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‘Siberia – Irrational representation III’ by Perienne Christian and a new writing prompt from Ben Rogers

Siberia is one of the most sparsely populated places on Earth. Against a black backdrop, Perienne Christian’s etching is informed by her own family’s history, the harrowing escape of her grandparents from a hard labour camp, walking at night, hiding and surviving on tiny amounts of food.

See the interview with Perienne here.

At Poetry in Aldeburgh: Perienne Christian will be leading workshops on Poetry & Drawing with Clara Drummond on Saturday 5th November and Sunday 6th November in The Lookout. The three workshops will take as their inspiration Alice Oswald & Kathleen Jamie, George Crabbe, and Ovid.

Siberia – Irrational representation III


Writing Prompt: Dream Story

Perienne Christian’s ‘Phantasmagoria’ project is an attempt to document the images and landscape of the dream world. Edward Clodd, banker, writer and anthropologist, and Aldeburgh resident well-known for his Whitsunday gatherings of literary and scientific friends, was wary of the power of dreams to lead people to believe in the supernatural and spiritualism. His book Myths and Dreams (1891) argues how myths and dreams contort how people think, and gives many examples from around the world, such as Greenlanders believing that the soul leaves the body if they dream of fishing, hunting, or courting. Meanwhile the development of cinema, where rules of science and sensory experience could be broken, opened up a medium that often resonates with the language of dreams. In 1907, Rémy de Gourmont wrote that the cinema is “the best place to repose: the images pass borne aloft by light music. One need not even bother to dream.” Today’s task is to create a poem inspired by a dream of your own or another’s, with the focus on either the dream or the dream’s impact on a person’s perception of reality, possibly in doing so blurring the lines between the two.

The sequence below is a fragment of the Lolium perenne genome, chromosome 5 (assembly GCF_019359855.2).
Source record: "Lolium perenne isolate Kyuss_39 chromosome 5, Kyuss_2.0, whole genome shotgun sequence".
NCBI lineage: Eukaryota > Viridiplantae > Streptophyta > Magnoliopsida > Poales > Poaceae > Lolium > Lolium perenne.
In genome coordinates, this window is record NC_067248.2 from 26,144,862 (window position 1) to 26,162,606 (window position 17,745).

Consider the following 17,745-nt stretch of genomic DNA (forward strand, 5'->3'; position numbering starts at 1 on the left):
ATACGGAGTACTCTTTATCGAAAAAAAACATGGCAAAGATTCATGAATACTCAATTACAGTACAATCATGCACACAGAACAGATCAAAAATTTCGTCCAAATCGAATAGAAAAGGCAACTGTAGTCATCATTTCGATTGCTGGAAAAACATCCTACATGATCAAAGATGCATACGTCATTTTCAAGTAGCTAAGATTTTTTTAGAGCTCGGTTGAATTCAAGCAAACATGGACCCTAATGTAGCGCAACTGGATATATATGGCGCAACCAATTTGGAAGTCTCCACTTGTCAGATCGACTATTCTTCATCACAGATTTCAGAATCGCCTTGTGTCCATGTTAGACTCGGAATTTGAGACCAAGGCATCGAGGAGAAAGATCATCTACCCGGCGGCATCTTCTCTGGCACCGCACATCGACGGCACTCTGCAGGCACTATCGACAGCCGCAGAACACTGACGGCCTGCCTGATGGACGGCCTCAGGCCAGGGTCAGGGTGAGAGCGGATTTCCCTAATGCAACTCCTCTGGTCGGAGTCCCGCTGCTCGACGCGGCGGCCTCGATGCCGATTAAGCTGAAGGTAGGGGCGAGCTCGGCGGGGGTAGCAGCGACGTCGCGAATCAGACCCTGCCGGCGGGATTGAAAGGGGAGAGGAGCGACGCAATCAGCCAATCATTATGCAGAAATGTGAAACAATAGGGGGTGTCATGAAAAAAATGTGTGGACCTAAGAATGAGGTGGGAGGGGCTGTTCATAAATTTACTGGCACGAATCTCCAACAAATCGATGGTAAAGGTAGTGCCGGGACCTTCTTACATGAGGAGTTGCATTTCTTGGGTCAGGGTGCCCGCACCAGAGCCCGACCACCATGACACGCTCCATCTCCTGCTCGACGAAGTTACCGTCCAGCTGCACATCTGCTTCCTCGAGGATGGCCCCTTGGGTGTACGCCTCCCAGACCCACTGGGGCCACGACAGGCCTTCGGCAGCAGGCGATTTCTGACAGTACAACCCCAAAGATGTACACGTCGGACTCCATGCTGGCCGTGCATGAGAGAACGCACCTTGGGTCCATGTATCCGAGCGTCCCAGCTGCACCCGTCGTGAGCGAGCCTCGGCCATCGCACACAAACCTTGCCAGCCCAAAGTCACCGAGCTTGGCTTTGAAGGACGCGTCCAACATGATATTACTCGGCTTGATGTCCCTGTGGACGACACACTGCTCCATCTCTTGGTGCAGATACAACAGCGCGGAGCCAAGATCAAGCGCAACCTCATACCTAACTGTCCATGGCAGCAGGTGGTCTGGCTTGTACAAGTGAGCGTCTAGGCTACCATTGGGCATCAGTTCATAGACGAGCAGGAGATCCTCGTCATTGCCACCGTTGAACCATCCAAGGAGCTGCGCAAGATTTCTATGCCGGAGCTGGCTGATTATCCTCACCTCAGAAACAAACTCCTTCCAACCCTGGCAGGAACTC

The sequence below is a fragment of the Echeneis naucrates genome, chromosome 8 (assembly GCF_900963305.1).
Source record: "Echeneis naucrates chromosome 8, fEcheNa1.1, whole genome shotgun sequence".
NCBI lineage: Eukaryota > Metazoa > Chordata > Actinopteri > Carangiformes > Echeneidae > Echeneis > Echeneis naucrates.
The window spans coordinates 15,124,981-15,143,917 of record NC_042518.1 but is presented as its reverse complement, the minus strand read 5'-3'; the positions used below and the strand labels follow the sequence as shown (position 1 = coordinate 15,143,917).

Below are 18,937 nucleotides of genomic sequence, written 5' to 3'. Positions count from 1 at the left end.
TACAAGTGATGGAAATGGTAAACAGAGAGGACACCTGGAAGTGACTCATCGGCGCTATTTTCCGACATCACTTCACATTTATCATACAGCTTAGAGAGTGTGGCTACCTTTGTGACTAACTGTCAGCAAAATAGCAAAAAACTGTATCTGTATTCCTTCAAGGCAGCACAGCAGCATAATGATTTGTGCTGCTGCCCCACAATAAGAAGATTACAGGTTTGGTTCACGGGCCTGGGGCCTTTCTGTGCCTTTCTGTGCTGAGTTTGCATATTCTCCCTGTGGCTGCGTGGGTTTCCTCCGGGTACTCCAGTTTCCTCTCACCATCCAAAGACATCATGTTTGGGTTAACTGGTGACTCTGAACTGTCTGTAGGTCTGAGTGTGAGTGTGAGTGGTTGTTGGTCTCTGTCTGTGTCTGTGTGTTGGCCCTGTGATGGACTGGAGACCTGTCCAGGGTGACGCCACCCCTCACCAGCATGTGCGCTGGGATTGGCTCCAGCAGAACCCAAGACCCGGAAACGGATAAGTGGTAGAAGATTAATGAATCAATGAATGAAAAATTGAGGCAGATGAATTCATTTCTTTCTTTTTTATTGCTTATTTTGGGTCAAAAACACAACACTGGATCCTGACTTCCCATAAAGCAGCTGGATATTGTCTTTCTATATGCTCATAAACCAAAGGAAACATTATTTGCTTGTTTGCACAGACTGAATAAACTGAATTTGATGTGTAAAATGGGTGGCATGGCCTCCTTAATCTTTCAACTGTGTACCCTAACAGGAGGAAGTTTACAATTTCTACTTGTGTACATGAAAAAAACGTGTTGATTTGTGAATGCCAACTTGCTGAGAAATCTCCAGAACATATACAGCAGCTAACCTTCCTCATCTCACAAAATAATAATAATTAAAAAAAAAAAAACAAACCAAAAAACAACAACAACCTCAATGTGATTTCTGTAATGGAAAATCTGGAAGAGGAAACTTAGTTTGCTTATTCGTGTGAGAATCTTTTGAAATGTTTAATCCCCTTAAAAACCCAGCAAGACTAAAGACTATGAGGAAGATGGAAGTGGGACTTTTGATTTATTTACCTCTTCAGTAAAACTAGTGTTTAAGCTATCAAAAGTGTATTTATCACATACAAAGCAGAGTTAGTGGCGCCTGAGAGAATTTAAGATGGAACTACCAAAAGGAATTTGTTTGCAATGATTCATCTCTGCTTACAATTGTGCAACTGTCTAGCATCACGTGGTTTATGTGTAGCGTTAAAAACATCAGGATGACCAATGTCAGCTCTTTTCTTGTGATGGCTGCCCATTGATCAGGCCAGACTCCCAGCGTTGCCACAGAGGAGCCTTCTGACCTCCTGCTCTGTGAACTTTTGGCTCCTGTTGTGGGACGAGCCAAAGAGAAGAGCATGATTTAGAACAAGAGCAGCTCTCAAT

You can read Clodd’s Myths and Dreams here.

Also for inspiration, a sample of silent films here:

i) Danse Serpentine (Lumiére Brothers, 1896) 1 min.
ii) The Astronomer’s Dream (George Méliès, 1898) 3 mins.
iii) Dream of a Rarebit Fiend (Edwin Porter, 1906): 9 mins.
iv) Dreams from Toyland (Arthur Melbourne Cooper, 1908) 7 mins.
v) Vormittagsspuk/Ghosts Before Breakfast (Hans Richter, 1927) 7 mins.

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Image Credits:

Phantasmagoria by Chrys Omori